That lover died the following year in one of the interminable skirmishes that had made up the campaign for the Hive Mind to take Crispine, a tiny moon mainly notable for its rich supplies of deliriterium. Niko still had a holo of her.

The thing that had impressed Niko most about Tarraquil was the birds. They were like ships in the sky. They moved the way ships did—to a point, because wings moving was something most ships did not have. Birds seemed so free they’d made her heart ache watching.

She remembered a sunset on Tarraquil, birds gliding over the water, her lover’s fingers laced through hers, dreaming they’d escape the Holy Hive Mind, go back to the lives both had come from before tariffs and fees imposed by a Holy Hive Mind port had forced them to enlist. She and Dabry had told the crew they pursued discharge in the name of freedom, but it was just another step in her ultimatum plan. How far away was that end now? Closer, but not half close enough.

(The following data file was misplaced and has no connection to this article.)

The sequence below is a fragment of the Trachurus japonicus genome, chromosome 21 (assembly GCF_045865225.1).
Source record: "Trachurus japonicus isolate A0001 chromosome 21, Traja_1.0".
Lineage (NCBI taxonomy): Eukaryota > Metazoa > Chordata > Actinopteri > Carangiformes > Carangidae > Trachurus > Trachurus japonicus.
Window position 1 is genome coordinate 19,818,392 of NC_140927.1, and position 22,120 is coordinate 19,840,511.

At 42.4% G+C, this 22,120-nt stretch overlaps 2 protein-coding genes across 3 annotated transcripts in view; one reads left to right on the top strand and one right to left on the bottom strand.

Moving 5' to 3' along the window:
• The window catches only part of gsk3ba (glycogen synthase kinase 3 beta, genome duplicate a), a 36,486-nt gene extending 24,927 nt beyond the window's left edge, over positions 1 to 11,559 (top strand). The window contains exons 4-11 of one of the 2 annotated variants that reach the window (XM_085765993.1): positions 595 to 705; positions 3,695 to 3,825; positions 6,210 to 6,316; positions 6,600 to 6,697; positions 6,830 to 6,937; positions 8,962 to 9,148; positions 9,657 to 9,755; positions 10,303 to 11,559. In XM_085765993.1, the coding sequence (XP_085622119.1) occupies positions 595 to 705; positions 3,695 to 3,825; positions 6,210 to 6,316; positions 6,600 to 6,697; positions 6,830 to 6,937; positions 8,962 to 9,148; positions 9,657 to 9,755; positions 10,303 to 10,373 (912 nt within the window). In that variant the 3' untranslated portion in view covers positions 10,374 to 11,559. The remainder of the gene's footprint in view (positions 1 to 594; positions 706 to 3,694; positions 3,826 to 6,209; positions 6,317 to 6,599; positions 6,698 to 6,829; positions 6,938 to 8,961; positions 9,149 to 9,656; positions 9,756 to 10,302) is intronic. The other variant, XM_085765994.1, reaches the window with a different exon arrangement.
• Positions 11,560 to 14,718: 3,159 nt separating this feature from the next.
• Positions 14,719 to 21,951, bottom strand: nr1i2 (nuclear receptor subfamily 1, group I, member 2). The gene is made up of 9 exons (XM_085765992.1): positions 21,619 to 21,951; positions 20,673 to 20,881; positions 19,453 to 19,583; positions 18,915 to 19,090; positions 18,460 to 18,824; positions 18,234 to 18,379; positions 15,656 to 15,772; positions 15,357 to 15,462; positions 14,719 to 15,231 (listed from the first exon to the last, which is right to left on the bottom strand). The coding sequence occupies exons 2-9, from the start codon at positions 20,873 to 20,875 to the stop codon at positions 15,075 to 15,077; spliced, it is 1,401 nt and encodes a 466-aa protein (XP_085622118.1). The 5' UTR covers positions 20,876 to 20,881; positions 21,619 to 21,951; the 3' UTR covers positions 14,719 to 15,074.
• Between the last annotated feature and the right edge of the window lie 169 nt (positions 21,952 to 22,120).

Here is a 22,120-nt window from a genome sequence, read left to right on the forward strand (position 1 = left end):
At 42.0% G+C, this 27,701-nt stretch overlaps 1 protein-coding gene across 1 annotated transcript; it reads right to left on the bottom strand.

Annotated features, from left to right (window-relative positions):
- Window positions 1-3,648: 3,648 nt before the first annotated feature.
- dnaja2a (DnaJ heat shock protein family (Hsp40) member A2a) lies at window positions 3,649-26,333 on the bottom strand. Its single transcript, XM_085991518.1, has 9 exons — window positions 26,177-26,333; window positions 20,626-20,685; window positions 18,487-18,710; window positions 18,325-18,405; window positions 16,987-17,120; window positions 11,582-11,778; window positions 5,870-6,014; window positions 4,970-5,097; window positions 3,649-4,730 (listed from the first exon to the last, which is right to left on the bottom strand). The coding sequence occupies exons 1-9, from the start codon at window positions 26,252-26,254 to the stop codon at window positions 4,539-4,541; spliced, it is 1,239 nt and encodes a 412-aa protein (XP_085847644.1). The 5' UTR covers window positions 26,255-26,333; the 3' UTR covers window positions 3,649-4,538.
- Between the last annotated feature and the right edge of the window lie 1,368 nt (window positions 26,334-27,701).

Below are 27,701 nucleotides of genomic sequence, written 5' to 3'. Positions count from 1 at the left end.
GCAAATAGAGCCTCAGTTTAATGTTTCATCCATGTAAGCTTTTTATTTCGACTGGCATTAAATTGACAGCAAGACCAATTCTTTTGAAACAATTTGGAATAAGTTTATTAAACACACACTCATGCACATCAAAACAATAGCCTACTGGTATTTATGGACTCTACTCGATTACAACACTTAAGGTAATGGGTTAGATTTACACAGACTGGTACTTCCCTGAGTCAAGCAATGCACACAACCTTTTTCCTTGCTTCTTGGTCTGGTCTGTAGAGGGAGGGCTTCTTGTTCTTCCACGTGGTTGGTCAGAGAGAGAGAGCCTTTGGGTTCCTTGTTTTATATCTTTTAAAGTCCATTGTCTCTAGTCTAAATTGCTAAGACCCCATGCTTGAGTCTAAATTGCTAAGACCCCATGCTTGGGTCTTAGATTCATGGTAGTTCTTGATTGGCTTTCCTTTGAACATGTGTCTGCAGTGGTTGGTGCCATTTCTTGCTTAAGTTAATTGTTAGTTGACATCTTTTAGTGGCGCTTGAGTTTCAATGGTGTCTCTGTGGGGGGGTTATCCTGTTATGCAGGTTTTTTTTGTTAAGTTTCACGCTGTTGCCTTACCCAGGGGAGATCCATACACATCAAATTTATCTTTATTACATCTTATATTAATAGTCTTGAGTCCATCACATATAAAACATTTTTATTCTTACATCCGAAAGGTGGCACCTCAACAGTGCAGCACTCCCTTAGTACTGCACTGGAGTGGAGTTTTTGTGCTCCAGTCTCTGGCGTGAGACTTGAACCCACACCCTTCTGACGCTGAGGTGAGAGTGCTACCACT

She’d wanted to name the restaurant Halcyon, after one of those birds, but had given way to the majority.

Now, perhaps, Lolola Montaigne d’Arcy deBurgh would make the restaurant fly, and put Niko a step further along. A profitable restaurant—you could build on that, if you were savvy with business. You might even at some point be able to start investing, maybe in a ship or two. And then maybe you could put together a real plan toward the thing Niko had been working toward for so long.

Her old Free Trader coat was still in a cupboard in her office, which also served her as bedchamber. Niko claimed she’d chosen it for security purposes, leaving the suite adjoining the restaurant to the rest, except for Milly, who roomed elsewhere. But economic pressures were more to blame—if satisfying the need for security also happened to save her on rent, so be it. All her money went toward building this endeavor, this fragile chain of financial resources that would let her achieve a goal over three decades old now.

If everything went right. But in Niko’s experience, that was something rare.

Copyright © Cat Rambo 2021